Lay it all out there. Not out there for the world necessarily but out there for yourself. One thing at a time. Question all of it. Is this mine? Do I still have a use for it? Did I inherit this and does that obligate me to keep it and cart it around with me to the end of my days, however long that may be?

Tension in my throat and upper chest. I feel the tightness. It is signaling me: “Hey, you. Yeah, you. Make some room for me today.” I make some room. Just a little, just enough. An opening where I can crawl out and have a look around the rest of the body, the wider landscape of whatever is happening within and without. Be the observer, I tell myself.

Constantly seeking safety and shelter will lead to atrophy. Of the spirit, of the mind. I do not want to shrink with time into a scared, small version of myself.

Space is internal; this much I know. I move towards it the way the jade traces the sun from east to west, the way a young woman once walked so close to the sun, the way a young mother once walked her babies bundled in snowsuits, the way a seeker craves silence and a song seeks its singer.

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It Was Only a Matter of Time

It was only a matter of time. Twenty-eight days, to be more specific. Only a matter of 28 days before I’d stand up against the wall I’ve come to know so well. This wall is pock-marked, like skin that healed unevenly after years of acne. Or scarred, with years of stories painted in layers across its surface, chipping here, thicker there. It’s a wall that can support the entire weight of me, weight that feels like it will fall from between my legs like an unnamed planet, leaving a trail of blood across the sky of my white thighs. This is the rhythm of the body.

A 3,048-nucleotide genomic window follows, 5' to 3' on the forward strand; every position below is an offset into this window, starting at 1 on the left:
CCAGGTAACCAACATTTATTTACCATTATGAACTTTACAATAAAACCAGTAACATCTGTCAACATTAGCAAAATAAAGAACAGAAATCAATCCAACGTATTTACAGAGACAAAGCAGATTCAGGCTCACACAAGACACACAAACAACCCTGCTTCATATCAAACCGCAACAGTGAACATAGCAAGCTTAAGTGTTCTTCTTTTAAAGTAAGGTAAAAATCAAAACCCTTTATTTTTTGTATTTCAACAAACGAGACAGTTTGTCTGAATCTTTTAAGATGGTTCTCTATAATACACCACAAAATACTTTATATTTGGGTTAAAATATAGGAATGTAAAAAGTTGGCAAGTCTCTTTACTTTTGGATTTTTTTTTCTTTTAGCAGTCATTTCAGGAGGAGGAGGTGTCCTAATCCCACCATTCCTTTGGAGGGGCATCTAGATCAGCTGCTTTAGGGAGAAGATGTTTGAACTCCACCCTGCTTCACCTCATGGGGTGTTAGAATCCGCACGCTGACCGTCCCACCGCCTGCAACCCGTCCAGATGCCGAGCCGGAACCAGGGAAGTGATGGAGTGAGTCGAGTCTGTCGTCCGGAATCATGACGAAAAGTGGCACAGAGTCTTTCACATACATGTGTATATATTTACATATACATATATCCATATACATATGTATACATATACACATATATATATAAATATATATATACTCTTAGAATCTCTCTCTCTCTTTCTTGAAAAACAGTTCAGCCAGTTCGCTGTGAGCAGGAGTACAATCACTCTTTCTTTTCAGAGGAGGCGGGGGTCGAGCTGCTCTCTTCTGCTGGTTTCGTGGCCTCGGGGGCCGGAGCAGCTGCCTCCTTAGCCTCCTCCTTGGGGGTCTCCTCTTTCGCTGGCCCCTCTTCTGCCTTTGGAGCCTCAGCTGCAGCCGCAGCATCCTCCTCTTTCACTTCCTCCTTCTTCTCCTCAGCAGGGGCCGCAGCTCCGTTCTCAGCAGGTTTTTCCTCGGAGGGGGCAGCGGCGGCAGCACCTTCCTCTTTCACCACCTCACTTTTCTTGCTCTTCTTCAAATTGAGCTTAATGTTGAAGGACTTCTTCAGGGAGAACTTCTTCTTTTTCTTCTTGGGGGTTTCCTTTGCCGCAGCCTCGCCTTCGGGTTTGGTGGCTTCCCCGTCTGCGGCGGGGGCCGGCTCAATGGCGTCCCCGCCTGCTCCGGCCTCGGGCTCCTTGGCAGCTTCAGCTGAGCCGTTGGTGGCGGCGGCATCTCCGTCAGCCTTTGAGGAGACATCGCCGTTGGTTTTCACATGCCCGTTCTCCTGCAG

It was only a matter of time before I began to question everything again. My purpose. My karma. The kind of thing I talk out loud to myself about as I trudge up the hill carrying a bag of groceries, shifting the weight from one hand to the other as the straps cut lines across my palms. Questions like these have no answers; they are circular in nature and always close in on themselves, like moons. I put away the organic cream, the unscented dish soap, the bags of rice. I fold the bag and toss it to the closet floor. This is the rhythm of the lunar month.